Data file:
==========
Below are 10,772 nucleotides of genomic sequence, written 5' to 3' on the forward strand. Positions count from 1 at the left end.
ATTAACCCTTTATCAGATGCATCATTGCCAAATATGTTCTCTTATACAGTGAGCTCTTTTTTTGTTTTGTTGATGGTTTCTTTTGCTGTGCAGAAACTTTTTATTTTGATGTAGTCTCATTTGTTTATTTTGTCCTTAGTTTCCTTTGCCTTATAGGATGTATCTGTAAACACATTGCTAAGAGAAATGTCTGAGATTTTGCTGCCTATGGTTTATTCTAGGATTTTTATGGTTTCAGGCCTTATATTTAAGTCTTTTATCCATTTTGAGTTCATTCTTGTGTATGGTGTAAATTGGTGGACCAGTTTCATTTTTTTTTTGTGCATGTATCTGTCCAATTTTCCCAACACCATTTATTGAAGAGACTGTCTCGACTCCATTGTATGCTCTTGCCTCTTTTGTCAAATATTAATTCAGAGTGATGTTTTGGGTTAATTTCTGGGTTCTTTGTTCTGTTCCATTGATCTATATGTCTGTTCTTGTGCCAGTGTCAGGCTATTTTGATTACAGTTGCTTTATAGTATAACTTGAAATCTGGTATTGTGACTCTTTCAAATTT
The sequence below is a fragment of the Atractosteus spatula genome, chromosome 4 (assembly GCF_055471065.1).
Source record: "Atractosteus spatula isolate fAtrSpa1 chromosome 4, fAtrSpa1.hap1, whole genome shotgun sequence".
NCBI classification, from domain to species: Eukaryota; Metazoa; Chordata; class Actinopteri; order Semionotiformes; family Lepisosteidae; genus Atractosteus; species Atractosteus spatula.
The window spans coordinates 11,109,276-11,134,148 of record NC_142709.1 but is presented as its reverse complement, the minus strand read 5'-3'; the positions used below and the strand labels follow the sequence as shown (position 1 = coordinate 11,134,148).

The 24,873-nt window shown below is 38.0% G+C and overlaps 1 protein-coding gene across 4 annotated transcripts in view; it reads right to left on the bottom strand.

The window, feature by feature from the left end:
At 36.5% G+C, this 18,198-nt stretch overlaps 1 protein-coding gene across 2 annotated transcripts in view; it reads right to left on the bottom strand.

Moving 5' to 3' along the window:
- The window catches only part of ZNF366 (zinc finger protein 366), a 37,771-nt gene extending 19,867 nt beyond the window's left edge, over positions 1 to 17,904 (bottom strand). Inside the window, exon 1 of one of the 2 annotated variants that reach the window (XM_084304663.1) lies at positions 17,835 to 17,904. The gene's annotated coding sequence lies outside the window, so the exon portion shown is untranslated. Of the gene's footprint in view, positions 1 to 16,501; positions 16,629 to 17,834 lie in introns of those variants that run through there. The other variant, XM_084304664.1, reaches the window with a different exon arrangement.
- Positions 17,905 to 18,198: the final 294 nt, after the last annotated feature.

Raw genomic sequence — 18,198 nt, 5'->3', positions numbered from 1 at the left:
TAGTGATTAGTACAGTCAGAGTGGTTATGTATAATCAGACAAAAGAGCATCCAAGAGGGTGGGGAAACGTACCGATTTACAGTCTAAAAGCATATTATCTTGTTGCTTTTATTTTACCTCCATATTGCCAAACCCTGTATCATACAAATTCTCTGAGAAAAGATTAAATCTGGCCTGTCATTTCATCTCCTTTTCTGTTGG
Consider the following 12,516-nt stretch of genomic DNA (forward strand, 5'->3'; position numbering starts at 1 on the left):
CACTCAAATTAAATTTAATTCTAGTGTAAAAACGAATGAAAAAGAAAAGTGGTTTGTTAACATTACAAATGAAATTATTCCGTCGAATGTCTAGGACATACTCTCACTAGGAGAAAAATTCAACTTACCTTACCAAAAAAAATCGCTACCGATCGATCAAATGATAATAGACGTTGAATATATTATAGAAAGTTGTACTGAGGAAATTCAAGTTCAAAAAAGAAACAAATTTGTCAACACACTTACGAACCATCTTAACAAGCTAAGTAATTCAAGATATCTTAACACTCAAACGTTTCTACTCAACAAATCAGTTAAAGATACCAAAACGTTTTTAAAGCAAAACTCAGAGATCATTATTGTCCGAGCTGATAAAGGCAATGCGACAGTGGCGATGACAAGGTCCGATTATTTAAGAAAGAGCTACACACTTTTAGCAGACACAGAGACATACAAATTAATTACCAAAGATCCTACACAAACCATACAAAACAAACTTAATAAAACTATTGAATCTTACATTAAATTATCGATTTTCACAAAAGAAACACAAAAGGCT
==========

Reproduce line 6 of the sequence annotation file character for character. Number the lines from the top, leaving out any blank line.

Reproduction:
The window spans coordinates 11,109,276-11,134,148 of record NC_142709.1 but is presented as its reverse complement, the minus strand read 5'-3'; the positions used below and the strand labels follow the sequence as shown (position 1 = coordinate 11,134,148).